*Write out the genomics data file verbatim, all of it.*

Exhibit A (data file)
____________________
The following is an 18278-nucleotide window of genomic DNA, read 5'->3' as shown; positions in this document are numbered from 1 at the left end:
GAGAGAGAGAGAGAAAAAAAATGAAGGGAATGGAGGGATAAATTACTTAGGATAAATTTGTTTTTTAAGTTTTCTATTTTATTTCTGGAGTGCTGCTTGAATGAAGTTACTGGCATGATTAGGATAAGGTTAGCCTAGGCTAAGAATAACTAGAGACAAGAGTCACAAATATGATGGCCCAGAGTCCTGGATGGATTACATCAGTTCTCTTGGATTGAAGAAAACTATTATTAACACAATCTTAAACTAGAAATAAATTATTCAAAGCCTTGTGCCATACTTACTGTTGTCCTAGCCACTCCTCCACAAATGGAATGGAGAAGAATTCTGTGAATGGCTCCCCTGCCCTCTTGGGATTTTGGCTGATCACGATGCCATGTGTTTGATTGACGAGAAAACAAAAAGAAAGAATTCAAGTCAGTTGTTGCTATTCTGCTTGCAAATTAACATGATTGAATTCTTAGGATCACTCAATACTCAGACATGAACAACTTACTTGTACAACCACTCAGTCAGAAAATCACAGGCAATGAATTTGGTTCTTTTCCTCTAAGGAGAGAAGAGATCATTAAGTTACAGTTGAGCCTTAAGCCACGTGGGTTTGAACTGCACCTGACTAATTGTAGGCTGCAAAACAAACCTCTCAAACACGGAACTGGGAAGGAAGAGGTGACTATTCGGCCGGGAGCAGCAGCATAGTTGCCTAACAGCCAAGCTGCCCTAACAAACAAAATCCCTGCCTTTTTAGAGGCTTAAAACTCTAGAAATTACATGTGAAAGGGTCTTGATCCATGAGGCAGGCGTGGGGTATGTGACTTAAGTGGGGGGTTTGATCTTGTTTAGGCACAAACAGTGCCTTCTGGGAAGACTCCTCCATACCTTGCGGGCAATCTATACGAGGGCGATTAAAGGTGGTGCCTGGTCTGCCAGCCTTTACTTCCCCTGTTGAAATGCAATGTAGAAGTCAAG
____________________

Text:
The following is an 18278-nucleotide window of genomic DNA, read 5'->3' as shown; positions in this document are numbered from 1 at the left end:
GAGAGAGAGAGAGAAAAAAAATGAAGGGAATGGAGGGATAAATTACTTAGGATAAATTTGTTTTTTAAGTTTTCTATTTTATTTCTGGAGTGCTGCTTGAATGAAGTTACTGGCATGATTAGGATAAGGTTAGCCTAGGCTAAGAATAACTAGAGACAAGAGTCACAAATATGATGGCCCAGAGTCCTGGATGGATTACATCAGTTCTCTTGGATTGAAGAAAACTATTATTAACACAATCTTAAACTAGAAATAAATTATTCAAAGCCTTGTGCCATACTTACTGTTGTCCTAGCCACTCCTCCACAAATGGAATGGAGAAGAATTCTGTGAATGGCTCCCCTGCCCTCTTGGGATTTTGGCTGATCACGATGCCATGTGTTTGATTGACGAGAAAACAAAAAGAAAGAATTCAAGTCAGTTGTTGCTATTCTGCTTGCAAATTAACATGATTGAATTCTTAGGATCACTCAATACTCAGACATGAACAACTTACTTGTACAACCACTCAGTCAGAAAATCACAGGCAATGAATTTGGTTCTTTTCCTCTAAGGAGAGAAGAGATCATTAAGTTACAGTTGAGCCTTAAGCCACGTGGGTTTGAACTGCACCTGACTAATTGTAGGCTGCAAAACAAACCTCTCAAACACGGAACTGGGAAGGAAGAGGTGACTATTCGGCCGGGAGCAGCAGCATAGTTGCCTAACAGCCAAGCTGCCCTAACAAACAAAATCCCTGCCTTTTTAGAGGCTTAAAACTCTAGAAATTACATGTGAAAGGGTCTTGATCCATGAGGCAGGCGTGGGGTATGTGACTTAAGTGGGGGGTTTGATCTTGTTTAGGCACAAACAGTGCCTTCTGGGAAGACTCCTCCATACCTTGCGGGCAATCTATACGAGGGCGATTAAAGGTGGTGCCTGGTCTGCCAGCCTTTACTTCCCCTGTTGAAATGCAATGTAGAAGTCAAG